With the widespread adoption of the Google Content network for advertising I am wondering if affiliate links are needed because they can just show up in the Google ad and the advertiser gets paid for clicks. The previous affiliate can still make a page about a product but let Google figure out the links to show.

Think of what happens when all US states legalize medicinal marijuana?

It is still illegal at the federal level.

How much money can a state afford to spend on federal litigation against a team of Amazon's lawyers?

It specifically imposes the collection of taxes from consumers on sales by online retailers [..] even if those retailers have no physical presence in the state.

The wording of this implies that Amazon now has to charge sales tax to customers in CT. If so, isn't that a massive gain for the state? Or will Amazon just ignore the law?

My guess would be that the "income" from affiliates is immaterial, but the states have a different problem: They do apply the tax to other companies with a "presence" in the state, and if they didn't attempt to collect from Amazon, they would face a challenge from companies that maintain a less tenuous presence in the state such as physical stores.

INAL, but if CT didn't try to collect the tax from Amazon, I would expect Barnes and Noble to argue that bn.com sales should be tax exempt even though they have a brick and mortar store in Glastonbury, CT.

Except the whole argument comes down to physical presence.

Now, if Barnes and Noble had a caravan of mobile RV bookstores registered in a different state that came into CT to sell books, B&N would have a better argument.

We hear you have money, we'd like it.

Illinois did something similar with what it called the "Mainstreet Fairness Act" in March [1]. Illinois, as you may know, was rated as the worst state in the country for debt last year [2]. These states would rather chase after more revenues (and chase companies out of their states in the process) rather than have to do the hard work of actually cutting spending.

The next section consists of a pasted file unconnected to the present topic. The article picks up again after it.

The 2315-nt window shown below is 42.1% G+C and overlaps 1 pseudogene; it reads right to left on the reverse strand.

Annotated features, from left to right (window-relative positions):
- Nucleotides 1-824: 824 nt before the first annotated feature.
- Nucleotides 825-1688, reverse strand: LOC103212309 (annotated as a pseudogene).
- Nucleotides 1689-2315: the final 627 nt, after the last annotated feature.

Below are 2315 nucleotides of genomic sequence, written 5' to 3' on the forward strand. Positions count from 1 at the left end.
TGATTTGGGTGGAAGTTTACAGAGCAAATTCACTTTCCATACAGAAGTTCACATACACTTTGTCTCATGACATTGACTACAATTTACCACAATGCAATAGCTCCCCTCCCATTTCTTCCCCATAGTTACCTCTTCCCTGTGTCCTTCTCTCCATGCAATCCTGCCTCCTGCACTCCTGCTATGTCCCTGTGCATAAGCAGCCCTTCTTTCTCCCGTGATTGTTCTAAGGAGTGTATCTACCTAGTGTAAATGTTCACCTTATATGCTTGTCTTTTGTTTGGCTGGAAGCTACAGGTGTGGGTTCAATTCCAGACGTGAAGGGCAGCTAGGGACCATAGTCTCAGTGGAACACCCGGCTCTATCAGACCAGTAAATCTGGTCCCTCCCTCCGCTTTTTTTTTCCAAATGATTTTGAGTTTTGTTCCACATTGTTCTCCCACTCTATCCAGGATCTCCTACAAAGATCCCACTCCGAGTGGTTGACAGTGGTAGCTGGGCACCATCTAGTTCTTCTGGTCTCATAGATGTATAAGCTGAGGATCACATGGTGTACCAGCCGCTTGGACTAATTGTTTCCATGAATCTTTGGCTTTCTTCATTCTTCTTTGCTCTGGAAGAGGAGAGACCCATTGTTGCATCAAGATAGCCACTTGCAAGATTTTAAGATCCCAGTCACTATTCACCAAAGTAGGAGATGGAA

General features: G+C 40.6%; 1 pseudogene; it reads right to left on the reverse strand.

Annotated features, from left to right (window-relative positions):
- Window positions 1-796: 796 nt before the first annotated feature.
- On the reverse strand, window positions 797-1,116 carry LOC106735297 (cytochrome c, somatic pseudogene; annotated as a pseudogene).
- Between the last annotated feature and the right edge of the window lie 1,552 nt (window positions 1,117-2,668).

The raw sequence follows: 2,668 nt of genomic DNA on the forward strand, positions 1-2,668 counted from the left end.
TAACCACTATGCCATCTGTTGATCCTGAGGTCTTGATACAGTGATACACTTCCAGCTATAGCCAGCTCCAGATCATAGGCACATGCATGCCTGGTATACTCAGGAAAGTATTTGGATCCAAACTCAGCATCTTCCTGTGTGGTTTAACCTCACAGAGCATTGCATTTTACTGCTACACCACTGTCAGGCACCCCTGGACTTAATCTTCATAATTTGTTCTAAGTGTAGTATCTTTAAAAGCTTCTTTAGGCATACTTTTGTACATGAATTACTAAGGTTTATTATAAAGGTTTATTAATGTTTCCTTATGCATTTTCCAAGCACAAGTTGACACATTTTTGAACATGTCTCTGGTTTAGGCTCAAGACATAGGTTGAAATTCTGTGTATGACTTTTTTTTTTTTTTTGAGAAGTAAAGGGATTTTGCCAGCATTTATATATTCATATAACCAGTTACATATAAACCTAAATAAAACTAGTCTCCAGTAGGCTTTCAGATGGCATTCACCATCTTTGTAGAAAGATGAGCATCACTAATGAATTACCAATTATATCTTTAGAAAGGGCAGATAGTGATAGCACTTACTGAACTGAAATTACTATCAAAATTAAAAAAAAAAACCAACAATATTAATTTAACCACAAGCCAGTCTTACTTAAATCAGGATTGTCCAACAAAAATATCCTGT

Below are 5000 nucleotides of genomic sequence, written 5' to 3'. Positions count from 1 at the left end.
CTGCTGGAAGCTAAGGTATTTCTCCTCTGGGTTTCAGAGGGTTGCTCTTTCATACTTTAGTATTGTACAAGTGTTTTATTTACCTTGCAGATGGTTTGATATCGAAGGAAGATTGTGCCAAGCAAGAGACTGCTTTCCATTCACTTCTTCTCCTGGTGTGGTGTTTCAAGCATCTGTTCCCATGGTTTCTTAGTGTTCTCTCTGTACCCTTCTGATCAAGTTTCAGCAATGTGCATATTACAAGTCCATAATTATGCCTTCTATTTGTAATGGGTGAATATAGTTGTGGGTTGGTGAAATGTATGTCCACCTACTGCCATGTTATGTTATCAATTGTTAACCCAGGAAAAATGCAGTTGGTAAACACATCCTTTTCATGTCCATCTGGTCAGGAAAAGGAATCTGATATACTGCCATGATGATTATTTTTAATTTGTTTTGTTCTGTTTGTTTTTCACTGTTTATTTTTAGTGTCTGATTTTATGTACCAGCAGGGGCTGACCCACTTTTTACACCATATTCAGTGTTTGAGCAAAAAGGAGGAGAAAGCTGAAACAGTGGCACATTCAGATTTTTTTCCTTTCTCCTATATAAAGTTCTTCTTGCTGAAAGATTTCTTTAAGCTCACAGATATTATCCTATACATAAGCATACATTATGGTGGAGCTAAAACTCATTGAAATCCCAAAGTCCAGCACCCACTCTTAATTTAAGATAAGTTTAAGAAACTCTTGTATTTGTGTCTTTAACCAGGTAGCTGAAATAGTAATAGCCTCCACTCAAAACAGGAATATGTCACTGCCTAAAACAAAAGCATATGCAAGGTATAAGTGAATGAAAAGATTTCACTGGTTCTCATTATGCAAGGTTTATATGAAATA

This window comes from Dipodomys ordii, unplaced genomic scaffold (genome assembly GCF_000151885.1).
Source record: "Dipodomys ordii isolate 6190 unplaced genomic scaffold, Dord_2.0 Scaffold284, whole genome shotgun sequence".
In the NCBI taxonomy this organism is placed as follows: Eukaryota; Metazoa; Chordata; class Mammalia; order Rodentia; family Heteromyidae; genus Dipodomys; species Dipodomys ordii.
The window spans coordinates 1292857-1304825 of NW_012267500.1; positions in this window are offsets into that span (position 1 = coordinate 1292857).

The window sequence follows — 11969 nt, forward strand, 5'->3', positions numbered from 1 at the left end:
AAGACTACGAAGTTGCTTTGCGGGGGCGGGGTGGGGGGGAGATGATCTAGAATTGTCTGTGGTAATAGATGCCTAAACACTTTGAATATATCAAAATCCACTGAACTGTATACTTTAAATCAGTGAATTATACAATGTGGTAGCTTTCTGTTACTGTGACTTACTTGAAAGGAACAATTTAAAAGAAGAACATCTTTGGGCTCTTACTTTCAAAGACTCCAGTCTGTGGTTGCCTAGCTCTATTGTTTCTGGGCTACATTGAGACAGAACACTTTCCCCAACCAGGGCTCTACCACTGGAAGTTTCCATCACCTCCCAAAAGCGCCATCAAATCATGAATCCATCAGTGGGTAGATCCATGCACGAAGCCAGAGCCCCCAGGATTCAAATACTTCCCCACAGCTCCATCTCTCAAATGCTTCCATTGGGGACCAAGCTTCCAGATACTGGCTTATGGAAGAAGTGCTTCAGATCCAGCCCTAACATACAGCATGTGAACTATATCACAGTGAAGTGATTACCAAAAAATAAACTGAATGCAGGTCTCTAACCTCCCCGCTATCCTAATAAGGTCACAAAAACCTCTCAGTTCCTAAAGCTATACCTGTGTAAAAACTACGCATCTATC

[1] http://articles.chicagotribune.com/2011-03-10/business/ct-bi...

[2] http://www.forbes.com/lists/2010/44/debt-10_Global-Debt-Cris...

There are two orthogonal questions to ask:

1. How much should states tax their citizens?


2. Given a certain amount of tax to collect, what is/are the best mechanism(s)?

You seem to be talking to point number one. Eliminating sales tax or collecting it from fewer transactions would accomplish that, but so would applying the law exactly as CT applies it but lowering the percentage collected on each transaction. For that reason, I find it confusing to look at a situation like this and slide into arguing about cutting spending. If they should tax people less, fine, but that's orthogonal to the question of how they tax people and the consequences of the tax mechanisms they choose to employ.

The phrase "Mainstreet Fairness Act" sounds like something directly out of Atlas Shrugged.

Why is cutting spending hard work? You just write a lower number on the budget, voila, less gets spent. I mean the only thing you really have to do to cut spending is for a Governor to refuse to sign the budget, spending gets cut automatically. In my opinion cutting spending is less work.


Think about the children.

It wasn't just Amazon, but also sites owned by Amazon, including Audible. Amazon and Audible were my two sources of revenue for my site thestartupdaily.com

Yesterday both accounts were closed with no advanced notice and my business model is effectively broken. While I support Amazon for taking a stand, I'm angry at Amazon for not giving some sort of warning to affiliates. It also seems like they wasted a good opportunity to get people who are most passionate about the issue to make some noise for them. The could have sent emails to affiliates as the issue was unfolding, and instead of the short and rather unfriendly letter to affiliates saying "your contract has been terminated". They should have used that notice to give people more information and phone numbers and other contact details about who is behind this.

Seems to me like big chain stores buying protectionist legislation and selling it to voters as "protecting small business", while in reality they are protecting yesterday's dinosaurs and screwing forward thinking Internet based businesses.

You've had years of notice. Amazon did exactly the same thing with Illinois, Colorado, Hawaii, North Carolina... Amazon has publicly said it would do the same thing in Connecticut for months.

Of course I knew it was a possibility, but my point is that "saying publicly" in press releases or court rooms is a lot different from having a conversation with your customers or partners.